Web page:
In this post, we unify the Monte Carlo methods and the one-step TD methods. We first consider the prediction problem.

### n-step TD Prediction

Monte Carlo methods preform a backup for each state based on the entire sequence of observed rewards from that state until the end of the episode. One-step TD methods is based on just on next reward. So n-step TD methods perform a backup based on an intermediate number of rewards: more than one, but less than all of them until termination.

More formally, consider the backup applied to state $S_t$ as a result of the state-reward sequence, $S_t, R_{t+1},S_{t+1}, R_{t+2}, \cdots, R_T, S_T$ (omitting the actions for simplicity). We know that in Monte Carlo backups the estimate of $v_{\pi}(S_t)$ updated in the direction of the complete return:
$$G_t \doteq R_{t+1} + \gamma R_{t+2} + \gamma^2 R_{t+3} + \cdots + \gamma^{T-t-1} R_T,$$
where $T$ is the last time step of the episode. Let us call this quantity the target of the backup. Whereas in Monte Carlo backups the target is the return, in one-step backups the target is the first reward plus the discounted estimated value of the next state, which we call the one-step return:
$$G_{t:t+1} \doteq R_{t+1} + \gamma V_t (S_{t+1}),$$
where $V_t : \mathcal{S} \rightarrow \mathbb{R}$ here is an estimate at time $t$ of $v_{\pi}$. The subscripts on $G_{t:t+1}$ indicate that it is truncated return for time t using rewards up until time $t+1$. In the one-step return, $\gamma V_t (S_{t+1})$ takes the place of the other terms $\gamma R_{t+2} + \gamma^2 R_{t+3} + \cdots + \gamma^{T-t-1} R_T$ of the full return. Our point now is that this idea makes just as much sense after two steps as it does after one. The target for a two-step backup is the two-step return:
$$G_{t:t+2} \doteq R_{t+1} + \gamma R_{t+2} + \gamma^2 V_{t+1} (S_{t+2}),$$
where now $\gamma^2 V_{t+1}(S_{t+2})$ corrects for the absence of the terms $\gamma^2 R_{t+3} + \cdots + \gamma^{T-t-1} R_T$. Similarly, the target for an arbitrary n-step backup is the n-step return:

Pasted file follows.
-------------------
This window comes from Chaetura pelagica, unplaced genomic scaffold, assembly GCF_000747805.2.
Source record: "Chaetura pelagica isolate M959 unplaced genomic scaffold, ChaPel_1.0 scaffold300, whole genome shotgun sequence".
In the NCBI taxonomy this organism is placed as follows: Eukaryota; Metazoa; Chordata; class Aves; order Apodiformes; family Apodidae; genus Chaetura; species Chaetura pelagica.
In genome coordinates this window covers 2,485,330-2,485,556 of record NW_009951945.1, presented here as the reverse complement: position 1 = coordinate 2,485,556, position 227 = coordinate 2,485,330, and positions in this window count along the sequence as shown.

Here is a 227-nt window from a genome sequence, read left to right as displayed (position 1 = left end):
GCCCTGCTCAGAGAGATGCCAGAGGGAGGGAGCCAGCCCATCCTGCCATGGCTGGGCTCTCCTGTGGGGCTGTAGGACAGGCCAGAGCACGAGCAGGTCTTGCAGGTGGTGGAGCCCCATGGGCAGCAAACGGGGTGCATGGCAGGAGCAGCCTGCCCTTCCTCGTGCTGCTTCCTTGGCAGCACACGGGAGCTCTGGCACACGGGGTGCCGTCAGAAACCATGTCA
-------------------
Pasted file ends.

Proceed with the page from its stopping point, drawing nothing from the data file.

$$G_{t:t+n} \doteq R_{t+1} + \gamma R_{t+2} + \cdots + \gamma^{n-1}R_{t+n} + \gamma^n V_{t+n-1} (S_{t+n}),$$
for all $n,t$ such that $n \ge 1$ and $0 \leq t \leq T-n$. If $t+n \ge T$, then all the missing terms are taken as zero, and the n-step return defined to be equal to the ordinary full return.

No real algorithm can use the n-step return until after it has seen $R_{t+n}$ and computed $V_{t+n-1}$. The first time these are available is $t+n$. The natural algorithm state-value learning algorithm for using n-step returns is thus
$$V_{t+n}(S_t) \doteq V_{t+n-1}(S_t) + \alpha [G_{t:t+n} - V_{t+n-1}(S_t)], \;\;\;\;\;\; 0 \leq t \leq T$$
while the values of all other states remain unchanged. Note that no changes at all are made during the first $n-1$ steps of each episode. Complete pseudocode is given in the box below.

The worst error of the expected n-step return is guaranteed to be less than or equal to $\gamma^n$ times the worst error under $V_{t+n-1}$:
$$\max_s \left |\mathbb{E}[G_{t:t+1}|S_t=s] - v_{\pi}(s) \right | \leq \gamma^n \max_s |V_{t+n-1}(s) - v_{\pi}(s)|,$$
for all $n \geq 1$. This is called the error reduction property of n-step returns. The n-step TD methods thus form a family of sound methods, with one-step TD methods and Monte Carlo methods as extreme members.

#### Example: n-step TD Methods on the Random Walk

Now we have a larger MDP (19 non-terminal states). First of all we need to define the new environment:

And then develop the n-step TD algorithm:

Now, let us test the performance under different $n$ values and $\alpha$ values:

Results are as follows: